Posted by Neil Paine on July 8, 2010
"Miami Thrice," they're calling it, and it would be perhaps the most impressive collection of individual superstars ever assembled on a single team. What seemed incredibly unlikely at the start of the free agent period is actually looking more than possible now, as reports claim LeBron James is "leaning towards" joining Dwyane Wade and the newly-signed Chris Bosh in South Beach to create a megateam of historic proportions.
But here's the question: if this trio gets together, what kind of damage can we expect this wrecking crew to inflict on the rest of the NBA? ESPN's John Hollinger weighed in with a PER-based analysis a week ago (he said Wade + Bosh + James + 10 replacement level ballers = 61 wins), but his system also dramatically underrated what the 2008 Celtics would do (he said 51 wins -- and I said 48, btw, so he didn't have a monopoly on being wrong), and that's the most recent example of a similar 3-star amalgamation.
In fact, the only method that correctly ballparked the C's greatness? Adjusted and/or Statistical Plus-Minus. So let's see what those systems see in the cards for a team with James, Wade, Bosh, and a bunch of nobodies.
Here was Hollinger's setup:
"How good could such a team be? Believe it or not, it still could be quite good -- even if the three never got a decent teammate. Using my preseason prediction model, I plugged in a team with those three players and used fairly conservative estimates for what they might produce in the coming season -- a player efficiency rating of 29 for James, 26 for Wade and 23 for Bosh. I gave James 3,100 minutes, Wade 2,850 and Bosh 2,600.
For every other minute played by Team Trinity, I inserted my replacement-level figure of a 10 PER -- this is what I input when a team has an empty rotation spot or has it filled by a player projected to produce less than 10. I never go any lower than this and have never felt a need to, as virtually anyone who produces at a lesser rate (once we include defensive value) is quickly replaced."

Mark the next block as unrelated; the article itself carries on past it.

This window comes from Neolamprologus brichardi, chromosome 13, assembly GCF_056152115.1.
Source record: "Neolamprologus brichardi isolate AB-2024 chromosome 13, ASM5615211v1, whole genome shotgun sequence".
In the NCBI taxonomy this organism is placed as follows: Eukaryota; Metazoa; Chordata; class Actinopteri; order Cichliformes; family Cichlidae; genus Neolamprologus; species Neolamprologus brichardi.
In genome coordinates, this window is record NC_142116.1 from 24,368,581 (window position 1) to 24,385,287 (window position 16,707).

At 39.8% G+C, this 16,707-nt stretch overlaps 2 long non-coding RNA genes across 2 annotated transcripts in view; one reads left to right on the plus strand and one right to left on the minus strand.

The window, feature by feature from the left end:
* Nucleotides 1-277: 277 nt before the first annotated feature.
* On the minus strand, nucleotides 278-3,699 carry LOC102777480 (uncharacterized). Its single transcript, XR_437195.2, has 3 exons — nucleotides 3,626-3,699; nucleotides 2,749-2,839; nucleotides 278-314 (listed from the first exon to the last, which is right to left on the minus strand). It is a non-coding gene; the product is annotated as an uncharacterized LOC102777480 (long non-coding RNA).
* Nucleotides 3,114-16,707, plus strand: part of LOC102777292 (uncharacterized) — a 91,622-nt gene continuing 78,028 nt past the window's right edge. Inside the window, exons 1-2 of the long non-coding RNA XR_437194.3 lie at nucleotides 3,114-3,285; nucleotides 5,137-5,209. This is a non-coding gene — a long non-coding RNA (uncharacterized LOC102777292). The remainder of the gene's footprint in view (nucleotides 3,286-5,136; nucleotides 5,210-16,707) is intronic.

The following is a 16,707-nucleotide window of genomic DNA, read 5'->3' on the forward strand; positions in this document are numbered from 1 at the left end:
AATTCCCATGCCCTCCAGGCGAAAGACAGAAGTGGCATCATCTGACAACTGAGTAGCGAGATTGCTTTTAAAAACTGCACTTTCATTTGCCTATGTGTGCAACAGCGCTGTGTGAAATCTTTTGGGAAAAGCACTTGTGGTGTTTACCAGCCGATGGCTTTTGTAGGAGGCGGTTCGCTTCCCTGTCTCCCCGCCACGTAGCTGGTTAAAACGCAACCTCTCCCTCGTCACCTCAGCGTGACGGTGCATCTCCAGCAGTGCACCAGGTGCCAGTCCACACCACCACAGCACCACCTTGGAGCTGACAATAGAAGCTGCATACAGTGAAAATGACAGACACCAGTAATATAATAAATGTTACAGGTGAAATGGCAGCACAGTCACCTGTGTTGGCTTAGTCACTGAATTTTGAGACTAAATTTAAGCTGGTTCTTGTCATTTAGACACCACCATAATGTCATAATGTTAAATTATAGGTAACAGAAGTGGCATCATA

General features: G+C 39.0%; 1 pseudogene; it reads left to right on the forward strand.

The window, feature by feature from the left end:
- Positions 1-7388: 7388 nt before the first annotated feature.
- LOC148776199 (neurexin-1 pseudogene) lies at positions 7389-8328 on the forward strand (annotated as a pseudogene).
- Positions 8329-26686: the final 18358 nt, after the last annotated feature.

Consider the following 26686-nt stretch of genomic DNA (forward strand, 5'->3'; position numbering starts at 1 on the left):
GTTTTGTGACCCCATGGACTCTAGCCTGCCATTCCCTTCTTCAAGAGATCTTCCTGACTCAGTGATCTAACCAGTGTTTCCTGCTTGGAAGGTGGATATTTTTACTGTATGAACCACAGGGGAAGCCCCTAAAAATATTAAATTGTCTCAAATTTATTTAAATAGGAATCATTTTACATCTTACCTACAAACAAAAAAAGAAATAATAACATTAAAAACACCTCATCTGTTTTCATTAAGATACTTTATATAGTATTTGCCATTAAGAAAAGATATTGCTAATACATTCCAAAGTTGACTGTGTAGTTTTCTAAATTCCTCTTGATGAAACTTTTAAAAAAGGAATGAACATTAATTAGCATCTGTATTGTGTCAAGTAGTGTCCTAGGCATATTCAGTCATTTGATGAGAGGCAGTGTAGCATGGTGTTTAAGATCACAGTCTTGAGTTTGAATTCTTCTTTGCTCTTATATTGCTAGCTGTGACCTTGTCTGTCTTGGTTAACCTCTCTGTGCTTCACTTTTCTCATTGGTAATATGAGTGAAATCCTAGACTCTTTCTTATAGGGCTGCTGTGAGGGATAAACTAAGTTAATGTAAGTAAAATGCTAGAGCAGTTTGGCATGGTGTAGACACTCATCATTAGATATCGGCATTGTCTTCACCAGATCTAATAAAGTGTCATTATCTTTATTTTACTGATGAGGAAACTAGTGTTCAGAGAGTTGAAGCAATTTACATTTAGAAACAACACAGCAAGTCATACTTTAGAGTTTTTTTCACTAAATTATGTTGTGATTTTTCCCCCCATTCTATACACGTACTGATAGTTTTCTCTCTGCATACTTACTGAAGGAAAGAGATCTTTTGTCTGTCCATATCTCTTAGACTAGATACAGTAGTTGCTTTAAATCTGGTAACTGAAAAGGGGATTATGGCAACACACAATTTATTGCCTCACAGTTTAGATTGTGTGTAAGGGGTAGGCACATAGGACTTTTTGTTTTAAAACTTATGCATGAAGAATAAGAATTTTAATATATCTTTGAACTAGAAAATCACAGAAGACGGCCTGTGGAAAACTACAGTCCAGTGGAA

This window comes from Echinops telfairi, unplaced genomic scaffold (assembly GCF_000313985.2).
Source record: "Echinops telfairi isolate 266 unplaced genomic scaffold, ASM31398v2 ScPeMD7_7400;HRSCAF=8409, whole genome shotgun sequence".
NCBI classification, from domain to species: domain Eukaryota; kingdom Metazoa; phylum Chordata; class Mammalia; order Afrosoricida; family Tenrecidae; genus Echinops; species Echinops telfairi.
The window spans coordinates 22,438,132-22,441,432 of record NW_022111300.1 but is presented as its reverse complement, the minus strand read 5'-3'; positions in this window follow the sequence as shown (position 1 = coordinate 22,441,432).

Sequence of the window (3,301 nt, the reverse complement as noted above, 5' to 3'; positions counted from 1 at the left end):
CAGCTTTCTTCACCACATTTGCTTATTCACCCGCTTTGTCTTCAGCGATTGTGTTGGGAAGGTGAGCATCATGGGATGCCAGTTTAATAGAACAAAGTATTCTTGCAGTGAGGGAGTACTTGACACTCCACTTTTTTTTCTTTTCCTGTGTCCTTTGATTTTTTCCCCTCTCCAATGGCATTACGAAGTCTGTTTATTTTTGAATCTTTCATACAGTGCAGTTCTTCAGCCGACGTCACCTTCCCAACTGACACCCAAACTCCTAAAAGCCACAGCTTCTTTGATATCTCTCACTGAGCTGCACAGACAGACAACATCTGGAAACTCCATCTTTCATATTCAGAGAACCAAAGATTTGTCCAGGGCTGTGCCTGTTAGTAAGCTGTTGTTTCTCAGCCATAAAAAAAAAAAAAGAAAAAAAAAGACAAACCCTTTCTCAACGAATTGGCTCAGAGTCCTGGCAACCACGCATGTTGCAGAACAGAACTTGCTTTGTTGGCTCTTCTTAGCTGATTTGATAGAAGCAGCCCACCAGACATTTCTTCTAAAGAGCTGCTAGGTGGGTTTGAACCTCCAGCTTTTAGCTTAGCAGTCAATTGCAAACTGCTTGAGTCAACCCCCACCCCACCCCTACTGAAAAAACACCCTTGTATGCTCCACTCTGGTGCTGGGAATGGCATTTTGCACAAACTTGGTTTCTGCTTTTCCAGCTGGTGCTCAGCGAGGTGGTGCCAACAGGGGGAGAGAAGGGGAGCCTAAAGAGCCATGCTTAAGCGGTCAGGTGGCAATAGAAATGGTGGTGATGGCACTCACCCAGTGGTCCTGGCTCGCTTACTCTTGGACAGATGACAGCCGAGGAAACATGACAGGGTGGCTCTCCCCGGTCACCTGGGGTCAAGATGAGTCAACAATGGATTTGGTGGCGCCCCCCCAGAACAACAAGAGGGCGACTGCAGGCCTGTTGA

Statistical +/- Says...
Let's start with SPM. Last year, James had a +12.80 rating, the league's best mark by a wide margin; Wade was +9.89, which was second-best in the NBA; and Bosh was +4.08, 20th best in the league. In essence, if James sides with them tonight, the Heat would possess the two best players in the league on the same team, plus one of the NBA's best 5 big men. I'm pretty sure a situation like that has never happened before -- the league's two best players, in their prime, joining the same team.
Like Hollinger, we'll be conservative with the expected values next season... Let's give LeBron a +11 (which would be his lowest since 2006-07), Wade a +8 (basically what he did in 2006), and Bosh +3 (a little less than his mark from 2009). Also, we'll use -3 as our replacement-player value, so we've got 3,100 minutes of James at +11, 2,850 minutes of Wade at +8, 2,600 minutes of Bosh at +3, and 11,130 minutes of -3 replacement-level ballers. How many games would that team win?
Doing the math, that allocation of minutes works out to a projected +7.95 efficiency differential. Wanna know which team had at least a +7.95 differential last season? Only one: the Orlando Magic, who were +8.12. Traditionally, a +7.95 differential buys you 61 wins, which is actually exactly what Hollinger came up with. So in the absolute worst case, the Heat win 61 games next season with their Big Three, and are the best team in the East, if not the league.
And what if they merely play at last year's levels? Expect a +10.6 differential, which equals 68 wins.
Adjusted +/- Says...
APM paints an even rosier picture for the "Holy Trinity" (or whatever we're going to call them)... Last year, James had a +18.52 rating, 2nd only to Dwight Howard, and Wade was 4th with +16.09, while Bosh had "only" a +6.97 rating. Mark them down for even +10, +6, and +5, respectively (their 5-year low-water marks when healthy), and with Hollinger's expected minutes this team would have a +7.0 differential, good for 59 wins. And remember, that's if they are as bad as they've been in 5 years, surrounded by nothing by the cream of the NBDL's crop.
If they play like they did last year, the Heat's differential would be a monstrous, Redeem Team-esque +21.2, which I can't even give a wins estimate for because it breaks the linear equation that relates efficiency differential to winning % (it would have them winning more than 100% of their games). No team has ever had that kind of performance in the history if the NBA, meaning there is a pretty decent chance they'd obliterate the '96 Bulls' record for most wins in a season.
So, suffice to say that if the Heat manage to snag James in addition to Wade and Bosh, they're going to be a legitimately great team -- the best in the East, in fact, provided everyone stays healthy. And that's the worst-case scenario... If they play at the level they did last season, we could have a chance to witness something very special in Miami next season, a team performance unlike any in the NBA's history.